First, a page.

When I was figuring out the lineup for today’s content yesterday, I was originally planning to use these new photos of Matt Damon in New York promoting Stillwater to talk about his thoughts on Bennifer. When asked at the Stillwater premiere about Bennifer 2021, Matt told Extra (via PEOPLE) that, “I'm just so happy for him. "He's the best. He deserves every happiness in the world. I'm glad for both of them."


Same, Matt. Same. We are all glad for both of them…and us. 

But that was before I read David Marchese’s new profile of Matt in The New York Times Magazine, “the enduring career of the megastar no one really knows”. It’s an interesting thesis – David Marchese’s positing that Matt Damon is a wholesome “everyman”, that the image he’s maintained during the course of his 25-year career, is that he’s just a regular, relatable dude. He’s the “second dibs” dude, something that comes up in this interview, with Matt talking about how so many of his roles came about because others had passed: Brad Pitt, Tom Cruise, Leonardo DiCaprio. I mean… Matt Damon is an instantly recognisable face and name. Nobody is out here talking about him like he’s “second dibs”, like he’s James Marsden in The Notebook. Still, that “second dibs” thing, or at least that “second dibs” attitude, is part of that humble “everyman” persona, a persona that has served him on and offscreen.


Onscreen, as David Marchese points out, he can use it to his advantage in his performances, sometimes subtly subverting people’s expectations. Jason Bourne is a great example. One of the reasons why Jason Bourne is a great spy is because he’s the “everyman” you wouldn’t expect to be a spy. Offscreen, well, Matt Damon the Movie Star almost prefers that you see him as the “everyman” so that he can hide whatever complications he has underneath those assumptions. Which is another layer to that appeal – isn’t that the essence of the white male American movie star? He’s famous but he could be one of us. The equivalent on the female side of his would be Jennifer Aniston.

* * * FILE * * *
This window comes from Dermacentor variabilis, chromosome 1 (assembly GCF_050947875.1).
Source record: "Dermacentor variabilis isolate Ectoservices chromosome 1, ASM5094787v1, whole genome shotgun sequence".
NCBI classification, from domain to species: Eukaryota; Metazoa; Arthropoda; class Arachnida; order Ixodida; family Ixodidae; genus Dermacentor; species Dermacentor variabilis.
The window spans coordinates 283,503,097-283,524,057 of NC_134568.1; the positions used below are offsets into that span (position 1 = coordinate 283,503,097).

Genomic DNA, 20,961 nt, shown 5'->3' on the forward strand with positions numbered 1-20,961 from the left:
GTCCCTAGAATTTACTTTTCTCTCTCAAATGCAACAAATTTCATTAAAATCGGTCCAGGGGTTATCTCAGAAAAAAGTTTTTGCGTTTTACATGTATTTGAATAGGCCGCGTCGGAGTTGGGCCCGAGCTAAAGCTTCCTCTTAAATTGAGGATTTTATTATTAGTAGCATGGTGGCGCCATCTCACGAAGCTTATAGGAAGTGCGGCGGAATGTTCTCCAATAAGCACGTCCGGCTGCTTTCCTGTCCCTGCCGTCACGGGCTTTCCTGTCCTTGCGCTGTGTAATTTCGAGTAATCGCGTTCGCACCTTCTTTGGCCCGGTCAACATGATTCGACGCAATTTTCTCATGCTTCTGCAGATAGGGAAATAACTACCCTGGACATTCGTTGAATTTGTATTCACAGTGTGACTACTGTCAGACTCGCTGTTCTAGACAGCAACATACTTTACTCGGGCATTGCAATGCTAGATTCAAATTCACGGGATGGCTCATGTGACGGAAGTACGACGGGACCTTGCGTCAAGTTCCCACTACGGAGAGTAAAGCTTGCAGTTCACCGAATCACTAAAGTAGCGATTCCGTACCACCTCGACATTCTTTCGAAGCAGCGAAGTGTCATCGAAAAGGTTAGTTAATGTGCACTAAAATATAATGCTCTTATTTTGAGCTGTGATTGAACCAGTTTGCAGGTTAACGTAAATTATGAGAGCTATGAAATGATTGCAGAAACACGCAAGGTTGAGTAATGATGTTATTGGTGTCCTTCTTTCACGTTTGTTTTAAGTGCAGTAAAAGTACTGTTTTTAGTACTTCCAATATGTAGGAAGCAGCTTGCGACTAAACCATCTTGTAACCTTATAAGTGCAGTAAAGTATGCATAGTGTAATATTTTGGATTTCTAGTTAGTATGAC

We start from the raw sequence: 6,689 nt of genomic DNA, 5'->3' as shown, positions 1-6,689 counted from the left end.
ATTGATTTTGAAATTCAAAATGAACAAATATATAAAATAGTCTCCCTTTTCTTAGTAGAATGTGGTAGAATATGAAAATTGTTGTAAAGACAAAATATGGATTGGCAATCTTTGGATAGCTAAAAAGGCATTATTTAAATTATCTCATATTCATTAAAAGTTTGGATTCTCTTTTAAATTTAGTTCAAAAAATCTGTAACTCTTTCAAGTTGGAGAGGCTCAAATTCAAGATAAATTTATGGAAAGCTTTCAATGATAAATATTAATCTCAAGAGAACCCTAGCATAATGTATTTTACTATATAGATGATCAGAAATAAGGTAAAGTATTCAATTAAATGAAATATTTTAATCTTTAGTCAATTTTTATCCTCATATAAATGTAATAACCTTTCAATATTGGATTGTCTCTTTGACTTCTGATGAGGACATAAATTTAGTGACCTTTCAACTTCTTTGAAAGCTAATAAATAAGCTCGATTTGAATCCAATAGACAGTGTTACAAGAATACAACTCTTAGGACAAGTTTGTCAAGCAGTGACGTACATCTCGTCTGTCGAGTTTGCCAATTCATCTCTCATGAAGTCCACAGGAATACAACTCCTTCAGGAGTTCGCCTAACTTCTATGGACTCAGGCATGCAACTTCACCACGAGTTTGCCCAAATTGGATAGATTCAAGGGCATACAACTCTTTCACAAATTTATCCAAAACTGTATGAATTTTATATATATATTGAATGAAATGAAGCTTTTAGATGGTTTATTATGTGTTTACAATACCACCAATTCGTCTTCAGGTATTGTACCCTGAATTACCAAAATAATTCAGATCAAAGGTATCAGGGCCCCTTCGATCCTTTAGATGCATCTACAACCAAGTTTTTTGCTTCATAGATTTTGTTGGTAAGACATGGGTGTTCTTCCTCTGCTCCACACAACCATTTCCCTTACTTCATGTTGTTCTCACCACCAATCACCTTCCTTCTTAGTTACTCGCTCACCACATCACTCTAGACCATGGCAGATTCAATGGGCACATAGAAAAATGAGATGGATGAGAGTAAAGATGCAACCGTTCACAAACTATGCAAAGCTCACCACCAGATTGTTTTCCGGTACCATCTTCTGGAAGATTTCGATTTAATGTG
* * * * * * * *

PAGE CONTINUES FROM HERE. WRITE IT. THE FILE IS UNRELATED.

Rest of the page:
But then again, as David Marchese points out, audiences determine appeal, and what’s appealing has been shifting. The culture is shifting. It’s mentioned in the piece that Matt, on a few occasions over the last few years, has been caught flatfooted in these cultural shifts. At the time, his explanations were pretty basic. Now he refers to himself as “tone-deaf” and talks about his “blind spots”. 


“Looking back on this misjudgment, Damon said that the best piece of advice he got at the time came from an old Cambridge friend who told him to focus on listening to the criticisms rather than responding. “It was wise,” said Damon. “I did listen, and once I got out of my defensive crouch. ... ” He paused. “I really started to understand what it was I said that people took exception with.”

But this is where that “everyman” advantage kicks in. Because so many people can see themselves in Matt, even his mistakes become relatable, so there are layers and layers to his “everyman” benefits. His “everyman” image, juxtaposed with his best friend’s decidedly NOT “everyman” image is a benefit too. And there’s a whole section in this piece that compares and contrasts Matt and Ben and their seemingly different approaches to fame that reinforces the idea that Matt is the “one of us” movie star, despite the fact that in some ways, especially in the celebrity ecosystem, Matt has arguably enjoyed the same amount, if not more, privilege. Which is why he can, in this profile, talk about how Hollywood has changed, how mid-budget films are disappearing…and still be doing the interview from Australia, where he was just filming a superhero movie. 


Stillwater opens this weekend. And then, of course, in the fall it’ll be The Last Duel, in which Matt may be leaning in again to that “everyman” reputation to play a medieval French dude defending his wife’s honour. As Sarah noted when she wrote about the trailer last week, this could be a “fridging” story… or it could center the woman’s story and become a meditation on toxic masculinity and believing women. But casting Matt, the “everyman”, as a historical figure who was a hard worker, a competent soldier, whose fortunes have turned, and who challenges an opportunistic, morally corrupt man who has taken advantage of his wife, well, you can already see where the audiences sympathies might lie. Will be very interesting to consider this profile in the context of people’s reaction to the film. 

More on Matt and Ben and Matt and Bennifer later today.